Due to the local anaesthetic given, you should not be in any significant discomfort when the vein is being lasered. You may however feel some slight aching, and some patients may notice some odd tastes and smells. This is repeated on all of the veins that have been identified as causing your varicose veins.
Unfortunately, we do have some patients (less than 5%) who find the injection of the local anaesthetic and lasering painful. Most patients however come out and say things to the effects of, “It wasn’t painful as such – just a bit uncomfortable,” and commonly describe the sensation as “weird”. There’s no rhyme nor reason why a few patients find it painful and others not, but our advice is to expect the worst and then the vast majority of patients are pleasantly surprised… “Better than a visit to the dentist!”
Once the vein has been heated up and destroyed, your body will naturally absorb the dead tissue left behind. This can take several weeks.
An extremely common question we are asked is:
“If the vein has been destroyed, what happens to the blood that used to flow in it?”
The veins which we treated were not functioning properly anyway, and so the blood is simply diverted to your healthy veins which are functioning normally.
Once the procedure has finished, the nurse will help you put on a compression stocking/s. They’ll talk you through how to wear these and any post-treatment symptoms to look out for.
You’ll be asked to take a 10 minute walk following the appointment prior to making your way home. It is important to note, you are unable to drive on the day of treatment, but you are fine to drive the day after. You cannot fly long haul (over 4 hours) for 4 weeks post procedure but short haul flights are fine.
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You will need to keep your stocking/s on for 1 week in total. Over the next few weeks, you may experience some tautness as the vein shrinks. You are highly likely to experience some degree of bruising of the leg; for most patients this is mild but it can be quite severe (don’t be alarmed if your leg is a lovely shade of purple for a week or so).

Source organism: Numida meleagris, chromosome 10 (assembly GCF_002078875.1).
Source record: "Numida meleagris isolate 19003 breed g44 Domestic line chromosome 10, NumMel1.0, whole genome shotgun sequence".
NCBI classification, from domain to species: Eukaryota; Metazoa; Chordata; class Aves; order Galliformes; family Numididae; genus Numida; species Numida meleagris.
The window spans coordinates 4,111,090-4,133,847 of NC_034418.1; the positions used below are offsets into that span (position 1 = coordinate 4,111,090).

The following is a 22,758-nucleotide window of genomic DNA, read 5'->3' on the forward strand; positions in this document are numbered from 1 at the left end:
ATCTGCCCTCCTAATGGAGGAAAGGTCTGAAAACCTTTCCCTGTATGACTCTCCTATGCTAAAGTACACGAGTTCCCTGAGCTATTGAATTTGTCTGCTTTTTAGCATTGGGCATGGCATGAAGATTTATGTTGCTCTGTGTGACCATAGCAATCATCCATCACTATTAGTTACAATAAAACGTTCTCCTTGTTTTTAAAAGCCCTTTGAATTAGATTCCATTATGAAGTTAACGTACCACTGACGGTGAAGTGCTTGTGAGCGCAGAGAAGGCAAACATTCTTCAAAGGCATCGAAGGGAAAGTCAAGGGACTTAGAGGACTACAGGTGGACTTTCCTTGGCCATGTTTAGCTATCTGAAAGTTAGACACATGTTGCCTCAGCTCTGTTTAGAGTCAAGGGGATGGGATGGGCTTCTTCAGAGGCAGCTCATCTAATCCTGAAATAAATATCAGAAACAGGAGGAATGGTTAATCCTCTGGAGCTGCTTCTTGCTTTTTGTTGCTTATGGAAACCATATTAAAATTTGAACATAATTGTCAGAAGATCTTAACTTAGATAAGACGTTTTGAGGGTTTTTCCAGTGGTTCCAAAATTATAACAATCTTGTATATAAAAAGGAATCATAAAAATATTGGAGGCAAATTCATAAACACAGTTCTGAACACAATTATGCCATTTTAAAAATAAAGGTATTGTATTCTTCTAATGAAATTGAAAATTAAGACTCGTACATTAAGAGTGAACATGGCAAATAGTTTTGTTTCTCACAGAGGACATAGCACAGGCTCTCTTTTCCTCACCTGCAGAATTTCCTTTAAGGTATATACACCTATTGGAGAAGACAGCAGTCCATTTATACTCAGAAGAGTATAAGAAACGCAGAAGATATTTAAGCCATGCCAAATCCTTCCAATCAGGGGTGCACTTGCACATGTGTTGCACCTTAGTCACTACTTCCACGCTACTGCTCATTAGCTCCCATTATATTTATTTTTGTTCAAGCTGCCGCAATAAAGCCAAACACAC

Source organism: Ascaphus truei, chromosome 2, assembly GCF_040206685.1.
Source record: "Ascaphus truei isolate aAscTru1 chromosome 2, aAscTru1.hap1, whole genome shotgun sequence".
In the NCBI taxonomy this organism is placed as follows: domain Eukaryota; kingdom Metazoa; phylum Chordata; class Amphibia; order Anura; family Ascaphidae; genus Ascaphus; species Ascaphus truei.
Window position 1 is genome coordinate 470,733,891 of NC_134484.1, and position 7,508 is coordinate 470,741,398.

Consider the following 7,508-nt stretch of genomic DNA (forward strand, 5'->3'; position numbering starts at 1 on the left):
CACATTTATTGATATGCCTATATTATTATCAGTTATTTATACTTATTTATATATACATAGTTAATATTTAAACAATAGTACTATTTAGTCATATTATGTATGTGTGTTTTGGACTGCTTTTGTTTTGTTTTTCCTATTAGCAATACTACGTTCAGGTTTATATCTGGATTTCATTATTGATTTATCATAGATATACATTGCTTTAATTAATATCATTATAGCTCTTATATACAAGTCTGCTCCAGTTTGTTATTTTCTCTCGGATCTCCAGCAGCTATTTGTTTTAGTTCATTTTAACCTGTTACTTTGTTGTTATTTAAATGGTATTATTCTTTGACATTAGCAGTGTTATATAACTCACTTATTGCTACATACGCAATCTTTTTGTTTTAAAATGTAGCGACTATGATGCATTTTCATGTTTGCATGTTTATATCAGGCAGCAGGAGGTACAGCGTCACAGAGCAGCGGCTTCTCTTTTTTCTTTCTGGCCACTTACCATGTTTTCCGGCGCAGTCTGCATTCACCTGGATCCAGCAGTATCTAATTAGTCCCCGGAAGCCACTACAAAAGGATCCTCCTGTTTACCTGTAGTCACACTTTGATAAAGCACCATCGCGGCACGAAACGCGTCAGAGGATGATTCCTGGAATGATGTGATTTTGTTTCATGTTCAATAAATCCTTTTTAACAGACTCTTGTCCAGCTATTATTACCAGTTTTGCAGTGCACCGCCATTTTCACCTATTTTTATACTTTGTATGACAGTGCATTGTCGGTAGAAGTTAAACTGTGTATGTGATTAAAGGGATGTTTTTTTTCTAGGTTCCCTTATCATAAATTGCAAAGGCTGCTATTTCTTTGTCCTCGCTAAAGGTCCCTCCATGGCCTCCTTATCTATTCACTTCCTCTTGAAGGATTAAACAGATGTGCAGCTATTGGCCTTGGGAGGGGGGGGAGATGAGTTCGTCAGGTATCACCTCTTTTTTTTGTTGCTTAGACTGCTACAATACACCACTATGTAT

The vast majority of patients experience little to no pain, and can get back to normal activities* straight away. A small minority experience severe pain resulting in them having to take a few days off work. If patients do experience pain, disconcertingly, it is usually around 5 -7 days post treatment rather than straight away. This is when the treated veins start to be absorbed by the body and patients will often describe it as a tightening sensation.
If you were experiencing symptoms associated with your varicose veins (such as aching, throbbing, itching, etc.), these should begin to resolve quickly following the EVLA treatment. Patients usually note that their symptoms have fully resolved when they attend for their first follow-up appointment.
*You will be wearing a support stocking for a week and so you’re unable to go swimming and we discourage horse riding and heavy weight-lifting. Your consultant will advise if there is anything else you should avoid.
Click here to watch Mrs Helen Burndred explain how long it takes to recover from laser ablation.
We strongly advise that you attend for a follow-up approximately 6 to 8 weeks following your EVLA treatment. The vast majority of patients will require some form of treatment at follow-up, and it is also important that we check that the EVLA treatment has successfully fixed your underlying vein problems as intended.
Do not be surprised if the varicose veins are still there at this stage. They are usually reduced in size, but rarely will they have gone entirely. Sometimes, they will look just as large as they did before treatment, but don’t panic this does not indicate the treatment has failed. Although EVLA will have fixed the underlying problem, most patients will require foam sclerotherapy or avulsions/phlebectomies in order to treat the actual varicosities.
Following any treatment with us, support stockings must be worn for a full week.
With all medical treatments it’s important to weigh up the benefits versus the risks. With that in mind, we have provided you with a full outline of the known vein treatment risks.